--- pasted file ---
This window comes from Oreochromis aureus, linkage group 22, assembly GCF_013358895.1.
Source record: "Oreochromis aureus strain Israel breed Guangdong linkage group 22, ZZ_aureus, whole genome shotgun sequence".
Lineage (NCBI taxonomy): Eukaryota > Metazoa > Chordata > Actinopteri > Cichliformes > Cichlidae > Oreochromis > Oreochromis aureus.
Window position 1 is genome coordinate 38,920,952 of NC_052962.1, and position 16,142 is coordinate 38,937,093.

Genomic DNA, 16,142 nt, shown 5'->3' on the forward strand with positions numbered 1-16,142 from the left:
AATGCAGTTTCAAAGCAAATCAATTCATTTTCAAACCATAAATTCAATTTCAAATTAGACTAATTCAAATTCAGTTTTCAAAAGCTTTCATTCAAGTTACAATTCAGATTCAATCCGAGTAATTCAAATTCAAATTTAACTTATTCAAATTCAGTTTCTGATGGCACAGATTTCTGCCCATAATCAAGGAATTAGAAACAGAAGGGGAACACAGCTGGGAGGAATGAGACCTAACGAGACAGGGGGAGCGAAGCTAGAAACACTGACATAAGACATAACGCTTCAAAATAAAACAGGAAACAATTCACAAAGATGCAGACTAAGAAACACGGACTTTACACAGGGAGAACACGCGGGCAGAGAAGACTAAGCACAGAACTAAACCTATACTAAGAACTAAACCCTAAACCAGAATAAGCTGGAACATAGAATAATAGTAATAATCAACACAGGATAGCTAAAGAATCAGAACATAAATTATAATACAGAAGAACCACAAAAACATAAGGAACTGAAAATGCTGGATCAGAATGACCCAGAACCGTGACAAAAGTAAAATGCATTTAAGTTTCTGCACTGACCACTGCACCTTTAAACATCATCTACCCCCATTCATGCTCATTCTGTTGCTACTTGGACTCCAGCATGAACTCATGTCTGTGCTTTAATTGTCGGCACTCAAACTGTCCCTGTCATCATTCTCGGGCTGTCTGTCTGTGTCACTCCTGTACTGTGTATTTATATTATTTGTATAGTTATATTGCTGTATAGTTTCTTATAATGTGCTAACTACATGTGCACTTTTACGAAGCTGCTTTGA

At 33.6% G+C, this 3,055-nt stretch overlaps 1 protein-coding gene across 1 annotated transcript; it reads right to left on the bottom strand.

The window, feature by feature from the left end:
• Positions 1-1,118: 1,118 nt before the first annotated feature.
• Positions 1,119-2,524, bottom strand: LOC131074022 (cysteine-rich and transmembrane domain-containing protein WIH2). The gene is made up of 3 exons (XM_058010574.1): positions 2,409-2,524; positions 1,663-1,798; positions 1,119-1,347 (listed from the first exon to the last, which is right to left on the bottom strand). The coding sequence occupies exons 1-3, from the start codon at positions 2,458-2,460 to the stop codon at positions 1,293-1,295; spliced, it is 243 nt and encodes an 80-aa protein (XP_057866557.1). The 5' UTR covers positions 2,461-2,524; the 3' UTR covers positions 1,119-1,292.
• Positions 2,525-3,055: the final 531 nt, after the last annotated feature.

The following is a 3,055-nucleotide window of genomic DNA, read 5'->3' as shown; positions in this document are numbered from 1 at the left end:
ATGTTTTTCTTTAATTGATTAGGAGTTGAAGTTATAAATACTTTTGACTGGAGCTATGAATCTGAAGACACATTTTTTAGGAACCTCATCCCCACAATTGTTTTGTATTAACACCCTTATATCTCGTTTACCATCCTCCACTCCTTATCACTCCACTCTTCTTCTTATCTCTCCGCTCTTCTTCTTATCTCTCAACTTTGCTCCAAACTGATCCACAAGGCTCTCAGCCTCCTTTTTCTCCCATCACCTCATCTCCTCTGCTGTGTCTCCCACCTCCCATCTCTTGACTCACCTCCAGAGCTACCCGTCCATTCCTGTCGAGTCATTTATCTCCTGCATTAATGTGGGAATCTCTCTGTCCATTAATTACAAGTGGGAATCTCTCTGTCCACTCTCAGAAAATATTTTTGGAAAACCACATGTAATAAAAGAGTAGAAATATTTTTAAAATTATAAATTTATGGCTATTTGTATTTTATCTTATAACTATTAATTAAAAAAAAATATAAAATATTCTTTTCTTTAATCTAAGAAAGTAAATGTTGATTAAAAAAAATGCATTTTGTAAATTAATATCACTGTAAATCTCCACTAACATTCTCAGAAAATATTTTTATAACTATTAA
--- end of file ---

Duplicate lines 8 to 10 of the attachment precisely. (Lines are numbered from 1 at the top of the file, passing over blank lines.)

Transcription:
The window, feature by feature from the left end:
• Positions 1-1,118: 1,118 nt before the first annotated feature.
• Positions 1,119-2,524, bottom strand: LOC131074022 (cysteine-rich and transmembrane domain-containing protein WIH2). The gene is made up of 3 exons (XM_058010574.1): positions 2,409-2,524; positions 1,663-1,798; positions 1,119-1,347 (listed from the first exon to the last, which is right to left on the bottom strand). The coding sequence occupies exons 1-3, from the start codon at positions 2,458-2,460 to the stop codon at positions 1,293-1,295; spliced, it is 243 nt and encodes an 80-aa protein (XP_057866557.1). The 5' UTR covers positions 2,461-2,524; the 3' UTR covers positions 1,119-1,292.